For Michelle Werner, everything leading up to her time at Columbia College was a privilege. Starting in 1992, at age 20, Werner served for eight years in the Army as a ground and flight medic. During her years of service, she worked with civilian rescuers, helping in traffic accidents, search and rescue missions and field operations.
“I am an adrenaline junkie,” she says.
After leaving the Army in 2000 on medical retirement because of seizures, Werner went to work for the Missile Defense Agency in Washington, D.C. There, she worked with rocket scientists, using computers to estimate and plot missile trajectories.
“I couldn’t use the excuse, ‘It’s not rocket science,’ ” Werner says.
She had the opportunity to put her trauma training and experience to use when she gave first aid to Pentagon workers as they emerged from the rubble on Sept. 11. The building she worked in was a quarter mile away.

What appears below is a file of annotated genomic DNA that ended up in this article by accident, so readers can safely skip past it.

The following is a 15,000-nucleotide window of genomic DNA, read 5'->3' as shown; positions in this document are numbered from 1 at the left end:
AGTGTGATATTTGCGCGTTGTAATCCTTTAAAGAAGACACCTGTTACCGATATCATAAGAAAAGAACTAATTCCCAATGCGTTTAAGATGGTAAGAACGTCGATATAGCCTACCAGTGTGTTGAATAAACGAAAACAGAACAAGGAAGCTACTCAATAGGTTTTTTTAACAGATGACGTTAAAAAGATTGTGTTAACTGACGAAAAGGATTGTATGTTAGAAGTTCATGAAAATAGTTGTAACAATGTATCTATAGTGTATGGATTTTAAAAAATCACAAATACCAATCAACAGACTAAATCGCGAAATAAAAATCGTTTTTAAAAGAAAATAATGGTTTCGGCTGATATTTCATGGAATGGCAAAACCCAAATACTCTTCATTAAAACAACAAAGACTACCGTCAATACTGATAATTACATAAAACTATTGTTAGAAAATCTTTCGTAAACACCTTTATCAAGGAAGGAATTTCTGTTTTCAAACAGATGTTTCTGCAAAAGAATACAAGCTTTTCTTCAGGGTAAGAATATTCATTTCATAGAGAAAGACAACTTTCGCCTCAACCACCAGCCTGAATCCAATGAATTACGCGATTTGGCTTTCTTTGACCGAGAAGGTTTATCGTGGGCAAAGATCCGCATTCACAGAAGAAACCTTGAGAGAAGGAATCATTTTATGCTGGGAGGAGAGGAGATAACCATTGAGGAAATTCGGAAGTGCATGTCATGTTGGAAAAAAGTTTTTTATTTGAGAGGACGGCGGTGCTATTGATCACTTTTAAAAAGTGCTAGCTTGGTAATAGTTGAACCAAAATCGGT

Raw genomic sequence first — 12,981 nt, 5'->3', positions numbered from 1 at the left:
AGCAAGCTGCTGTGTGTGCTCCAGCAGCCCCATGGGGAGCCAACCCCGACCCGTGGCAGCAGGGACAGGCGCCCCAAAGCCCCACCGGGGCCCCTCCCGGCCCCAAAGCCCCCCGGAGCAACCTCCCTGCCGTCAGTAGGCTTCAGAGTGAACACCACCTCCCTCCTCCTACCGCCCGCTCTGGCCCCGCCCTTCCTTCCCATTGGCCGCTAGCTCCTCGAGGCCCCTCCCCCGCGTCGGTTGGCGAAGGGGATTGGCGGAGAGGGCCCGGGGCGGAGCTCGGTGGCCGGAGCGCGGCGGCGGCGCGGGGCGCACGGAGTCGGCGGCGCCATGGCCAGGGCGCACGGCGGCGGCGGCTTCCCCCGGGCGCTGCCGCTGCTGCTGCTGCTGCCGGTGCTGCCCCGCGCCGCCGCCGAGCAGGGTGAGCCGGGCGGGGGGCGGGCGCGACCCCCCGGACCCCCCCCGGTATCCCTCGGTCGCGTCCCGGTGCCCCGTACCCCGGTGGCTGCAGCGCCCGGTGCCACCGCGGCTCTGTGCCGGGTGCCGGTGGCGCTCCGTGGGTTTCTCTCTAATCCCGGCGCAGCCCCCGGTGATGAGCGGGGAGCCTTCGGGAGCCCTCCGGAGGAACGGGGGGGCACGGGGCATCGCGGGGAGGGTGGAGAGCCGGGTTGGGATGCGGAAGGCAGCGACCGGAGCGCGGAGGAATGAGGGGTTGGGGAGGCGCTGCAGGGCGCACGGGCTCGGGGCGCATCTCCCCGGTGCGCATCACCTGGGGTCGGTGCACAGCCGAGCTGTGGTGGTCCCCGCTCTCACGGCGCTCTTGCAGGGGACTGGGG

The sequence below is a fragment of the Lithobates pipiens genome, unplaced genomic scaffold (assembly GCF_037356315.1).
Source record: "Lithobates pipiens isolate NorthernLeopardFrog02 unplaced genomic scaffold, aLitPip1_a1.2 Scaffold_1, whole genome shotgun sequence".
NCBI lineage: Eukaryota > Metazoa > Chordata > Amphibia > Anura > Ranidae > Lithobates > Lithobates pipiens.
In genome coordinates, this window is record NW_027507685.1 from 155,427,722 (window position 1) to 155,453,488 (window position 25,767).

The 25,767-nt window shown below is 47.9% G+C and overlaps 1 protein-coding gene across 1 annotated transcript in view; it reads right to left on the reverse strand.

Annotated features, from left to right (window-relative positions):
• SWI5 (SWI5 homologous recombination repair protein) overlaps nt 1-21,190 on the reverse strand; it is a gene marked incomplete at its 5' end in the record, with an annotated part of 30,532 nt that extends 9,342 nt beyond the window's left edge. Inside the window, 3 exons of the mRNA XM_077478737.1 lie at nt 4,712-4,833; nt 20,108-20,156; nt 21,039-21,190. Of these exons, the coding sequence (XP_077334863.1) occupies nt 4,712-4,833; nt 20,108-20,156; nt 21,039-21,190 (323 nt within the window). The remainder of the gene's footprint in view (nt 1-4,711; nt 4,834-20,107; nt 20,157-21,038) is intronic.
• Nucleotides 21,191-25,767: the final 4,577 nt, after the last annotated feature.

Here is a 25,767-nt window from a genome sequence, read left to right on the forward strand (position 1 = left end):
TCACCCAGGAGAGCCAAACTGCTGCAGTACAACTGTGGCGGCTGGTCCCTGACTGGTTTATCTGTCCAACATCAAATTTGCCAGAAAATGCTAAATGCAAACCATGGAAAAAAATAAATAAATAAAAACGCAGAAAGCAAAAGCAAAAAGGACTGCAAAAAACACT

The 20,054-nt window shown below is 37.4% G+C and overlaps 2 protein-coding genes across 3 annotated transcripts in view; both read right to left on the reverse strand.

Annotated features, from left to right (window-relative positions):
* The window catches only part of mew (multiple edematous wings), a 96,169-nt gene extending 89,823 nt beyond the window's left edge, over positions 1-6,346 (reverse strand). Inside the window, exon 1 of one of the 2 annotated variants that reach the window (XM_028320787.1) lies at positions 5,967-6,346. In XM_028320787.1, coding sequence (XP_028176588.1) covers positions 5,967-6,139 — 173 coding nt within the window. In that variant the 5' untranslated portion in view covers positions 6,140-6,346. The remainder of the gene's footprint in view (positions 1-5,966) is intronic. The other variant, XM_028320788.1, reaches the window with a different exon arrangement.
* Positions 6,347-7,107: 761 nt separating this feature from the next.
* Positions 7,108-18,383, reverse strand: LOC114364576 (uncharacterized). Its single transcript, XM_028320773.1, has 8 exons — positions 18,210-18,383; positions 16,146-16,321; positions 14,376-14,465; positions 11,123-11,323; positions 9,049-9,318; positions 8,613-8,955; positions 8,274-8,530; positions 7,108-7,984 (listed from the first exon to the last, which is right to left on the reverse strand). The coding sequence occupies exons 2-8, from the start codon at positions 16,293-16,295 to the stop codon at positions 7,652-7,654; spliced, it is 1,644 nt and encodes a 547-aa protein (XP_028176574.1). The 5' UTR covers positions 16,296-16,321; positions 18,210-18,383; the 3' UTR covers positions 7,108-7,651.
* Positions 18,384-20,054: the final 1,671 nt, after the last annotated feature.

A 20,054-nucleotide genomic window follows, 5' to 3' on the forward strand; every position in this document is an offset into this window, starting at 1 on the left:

“The whole building shook. I just knew something was very wrong,” Werner said. “I will never forget a woman running down the hall screaming, ‘They hit the Pentagon.’ Then the alarms went off, and we were locked down.”
Several minutes after the plane crashed into the Pentagon, everyone was evacuated to a parking lot overlooking the chaos.
“I ended up going down to the Pentagon to give medical aid to the workers,” Werner says.
Werner lost three colleagues in the attack, which prompted her to work at night — in addition to her day job — to provide assistance with forms for the families of the workers who did survive the attack.
Now 32, Werner is a senior at Columbia College, dual-majoring in forensic science and biology. She hopes to get an internship with the FBI as a forensic scientist helping solve crimes. Werner plans to graduate in May 2006.
“Columbia College is allowing me to get the degree I need to start a career,” she says.